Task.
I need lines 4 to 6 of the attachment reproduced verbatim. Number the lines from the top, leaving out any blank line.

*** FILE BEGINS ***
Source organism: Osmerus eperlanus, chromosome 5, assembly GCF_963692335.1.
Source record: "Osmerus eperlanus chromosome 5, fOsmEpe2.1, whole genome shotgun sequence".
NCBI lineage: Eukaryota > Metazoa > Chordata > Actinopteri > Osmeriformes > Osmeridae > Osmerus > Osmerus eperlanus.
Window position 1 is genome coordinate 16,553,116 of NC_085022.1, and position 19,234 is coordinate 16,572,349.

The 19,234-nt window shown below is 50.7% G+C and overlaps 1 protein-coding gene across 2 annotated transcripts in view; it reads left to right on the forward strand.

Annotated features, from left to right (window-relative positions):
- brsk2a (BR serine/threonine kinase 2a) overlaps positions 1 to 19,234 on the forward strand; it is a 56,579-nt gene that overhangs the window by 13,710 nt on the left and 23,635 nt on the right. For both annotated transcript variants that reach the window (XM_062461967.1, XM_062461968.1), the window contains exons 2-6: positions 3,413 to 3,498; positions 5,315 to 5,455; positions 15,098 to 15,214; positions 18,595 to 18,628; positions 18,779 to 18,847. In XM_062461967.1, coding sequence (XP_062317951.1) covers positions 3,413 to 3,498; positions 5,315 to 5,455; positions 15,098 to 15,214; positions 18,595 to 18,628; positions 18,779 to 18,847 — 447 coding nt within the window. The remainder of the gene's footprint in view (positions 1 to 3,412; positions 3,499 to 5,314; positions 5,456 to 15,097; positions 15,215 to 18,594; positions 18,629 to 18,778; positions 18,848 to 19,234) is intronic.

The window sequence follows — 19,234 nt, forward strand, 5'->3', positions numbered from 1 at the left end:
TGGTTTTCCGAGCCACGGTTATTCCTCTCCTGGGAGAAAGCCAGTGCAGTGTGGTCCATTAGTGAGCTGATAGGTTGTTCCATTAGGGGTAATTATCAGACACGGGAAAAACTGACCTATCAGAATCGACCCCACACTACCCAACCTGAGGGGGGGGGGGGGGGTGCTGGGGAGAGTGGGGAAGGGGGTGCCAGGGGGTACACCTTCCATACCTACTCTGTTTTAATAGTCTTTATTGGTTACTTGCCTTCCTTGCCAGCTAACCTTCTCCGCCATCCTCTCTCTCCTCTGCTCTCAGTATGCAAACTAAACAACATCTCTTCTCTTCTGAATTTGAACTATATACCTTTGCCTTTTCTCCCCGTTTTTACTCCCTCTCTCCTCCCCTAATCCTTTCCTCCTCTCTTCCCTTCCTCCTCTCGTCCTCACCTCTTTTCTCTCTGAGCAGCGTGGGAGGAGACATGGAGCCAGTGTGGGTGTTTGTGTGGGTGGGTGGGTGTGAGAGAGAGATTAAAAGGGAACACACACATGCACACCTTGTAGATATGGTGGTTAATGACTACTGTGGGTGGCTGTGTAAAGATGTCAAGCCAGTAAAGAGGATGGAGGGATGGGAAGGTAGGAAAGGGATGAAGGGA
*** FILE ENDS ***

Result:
Window position 1 is genome coordinate 16,553,116 of NC_085022.1, and position 19,234 is coordinate 16,572,349.

The 19,234-nt window shown below is 50.7% G+C and overlaps 1 protein-coding gene across 2 annotated transcripts in view; it reads left to right on the forward strand.

Annotated features, from left to right (window-relative positions):